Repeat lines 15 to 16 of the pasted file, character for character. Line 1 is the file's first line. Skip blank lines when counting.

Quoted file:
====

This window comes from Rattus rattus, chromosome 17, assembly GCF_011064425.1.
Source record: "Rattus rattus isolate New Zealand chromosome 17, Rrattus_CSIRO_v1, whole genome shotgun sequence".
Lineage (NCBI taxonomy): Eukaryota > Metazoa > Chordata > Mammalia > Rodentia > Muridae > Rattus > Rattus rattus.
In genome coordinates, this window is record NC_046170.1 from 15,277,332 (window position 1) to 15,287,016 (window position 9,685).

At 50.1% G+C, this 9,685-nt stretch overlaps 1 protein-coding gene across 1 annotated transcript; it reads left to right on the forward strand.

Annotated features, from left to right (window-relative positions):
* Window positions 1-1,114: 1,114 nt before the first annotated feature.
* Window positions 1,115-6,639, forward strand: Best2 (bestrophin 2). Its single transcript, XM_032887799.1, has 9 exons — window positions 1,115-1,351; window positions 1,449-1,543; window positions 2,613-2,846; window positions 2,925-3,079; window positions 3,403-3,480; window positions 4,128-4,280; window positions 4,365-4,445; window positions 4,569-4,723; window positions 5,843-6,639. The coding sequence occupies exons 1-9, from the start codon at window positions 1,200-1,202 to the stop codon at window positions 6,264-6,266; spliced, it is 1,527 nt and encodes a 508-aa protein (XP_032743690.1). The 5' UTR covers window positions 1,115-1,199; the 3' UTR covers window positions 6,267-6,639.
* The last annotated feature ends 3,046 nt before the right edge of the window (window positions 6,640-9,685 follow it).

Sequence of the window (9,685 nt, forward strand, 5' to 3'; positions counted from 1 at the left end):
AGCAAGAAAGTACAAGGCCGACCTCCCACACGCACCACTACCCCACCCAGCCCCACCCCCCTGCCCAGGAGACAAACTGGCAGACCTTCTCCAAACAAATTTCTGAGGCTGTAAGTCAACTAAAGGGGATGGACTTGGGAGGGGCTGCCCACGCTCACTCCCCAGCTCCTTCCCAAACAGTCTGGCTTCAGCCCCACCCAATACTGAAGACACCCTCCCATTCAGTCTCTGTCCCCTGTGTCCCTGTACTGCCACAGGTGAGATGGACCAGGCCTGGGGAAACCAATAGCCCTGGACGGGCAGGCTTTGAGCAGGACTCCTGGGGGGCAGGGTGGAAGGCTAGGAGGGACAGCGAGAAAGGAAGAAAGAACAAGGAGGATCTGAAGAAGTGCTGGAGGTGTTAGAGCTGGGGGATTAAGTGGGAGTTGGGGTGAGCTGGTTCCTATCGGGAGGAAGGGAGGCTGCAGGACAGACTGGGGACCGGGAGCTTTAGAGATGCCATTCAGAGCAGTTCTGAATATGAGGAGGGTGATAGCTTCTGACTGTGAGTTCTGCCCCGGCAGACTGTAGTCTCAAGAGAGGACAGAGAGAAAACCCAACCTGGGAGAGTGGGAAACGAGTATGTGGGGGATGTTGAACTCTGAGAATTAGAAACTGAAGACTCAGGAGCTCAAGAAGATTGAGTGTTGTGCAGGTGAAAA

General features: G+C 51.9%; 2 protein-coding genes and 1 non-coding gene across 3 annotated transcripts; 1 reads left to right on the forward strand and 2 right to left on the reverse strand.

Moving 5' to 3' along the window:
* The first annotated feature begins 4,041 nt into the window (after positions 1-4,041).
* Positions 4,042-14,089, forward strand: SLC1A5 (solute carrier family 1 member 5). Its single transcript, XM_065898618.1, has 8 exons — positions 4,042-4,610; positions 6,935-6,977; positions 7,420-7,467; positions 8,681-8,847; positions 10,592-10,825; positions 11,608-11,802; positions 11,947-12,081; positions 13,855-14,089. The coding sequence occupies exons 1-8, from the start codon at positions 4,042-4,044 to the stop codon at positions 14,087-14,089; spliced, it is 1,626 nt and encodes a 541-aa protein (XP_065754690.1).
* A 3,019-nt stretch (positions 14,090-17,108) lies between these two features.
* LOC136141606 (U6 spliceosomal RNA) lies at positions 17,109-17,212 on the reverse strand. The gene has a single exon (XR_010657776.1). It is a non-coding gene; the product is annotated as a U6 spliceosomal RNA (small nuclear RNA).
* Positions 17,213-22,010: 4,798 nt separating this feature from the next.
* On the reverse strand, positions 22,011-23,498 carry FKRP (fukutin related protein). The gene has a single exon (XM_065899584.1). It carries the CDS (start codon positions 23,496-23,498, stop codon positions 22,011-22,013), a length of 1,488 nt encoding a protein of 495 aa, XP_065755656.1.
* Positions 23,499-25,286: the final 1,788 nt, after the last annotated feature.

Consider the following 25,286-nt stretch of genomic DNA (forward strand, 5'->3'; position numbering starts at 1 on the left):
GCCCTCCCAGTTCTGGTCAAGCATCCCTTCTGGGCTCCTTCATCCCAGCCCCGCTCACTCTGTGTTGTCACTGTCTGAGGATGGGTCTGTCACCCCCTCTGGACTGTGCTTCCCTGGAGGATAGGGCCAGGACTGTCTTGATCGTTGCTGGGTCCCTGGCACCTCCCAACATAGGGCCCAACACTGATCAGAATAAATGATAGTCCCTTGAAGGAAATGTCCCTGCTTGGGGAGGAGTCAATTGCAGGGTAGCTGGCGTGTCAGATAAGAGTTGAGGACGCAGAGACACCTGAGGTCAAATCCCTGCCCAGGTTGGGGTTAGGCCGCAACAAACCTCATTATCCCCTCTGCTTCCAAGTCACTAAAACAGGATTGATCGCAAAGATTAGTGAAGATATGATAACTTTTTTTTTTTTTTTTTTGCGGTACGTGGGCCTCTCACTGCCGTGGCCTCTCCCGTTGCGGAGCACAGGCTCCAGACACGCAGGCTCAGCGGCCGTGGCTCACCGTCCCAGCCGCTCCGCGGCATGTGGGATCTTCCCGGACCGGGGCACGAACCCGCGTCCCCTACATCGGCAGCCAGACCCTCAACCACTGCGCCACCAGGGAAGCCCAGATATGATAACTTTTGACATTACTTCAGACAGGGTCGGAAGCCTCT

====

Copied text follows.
* Positions 4,042-14,089, forward strand: SLC1A5 (solute carrier family 1 member 5). Its single transcript, XM_065898618.1, has 8 exons — positions 4,042-4,610; positions 6,935-6,977; positions 7,420-7,467; positions 8,681-8,847; positions 10,592-10,825; positions 11,608-11,802; positions 11,947-12,081; positions 13,855-14,089. The coding sequence occupies exons 1-8, from the start codon at positions 4,042-4,044 to the stop codon at positions 14,087-14,089; spliced, it is 1,626 nt and encodes a 541-aa protein (XP_065754690.1).
* A 3,019-nt stretch (positions 14,090-17,108) lies between these two features.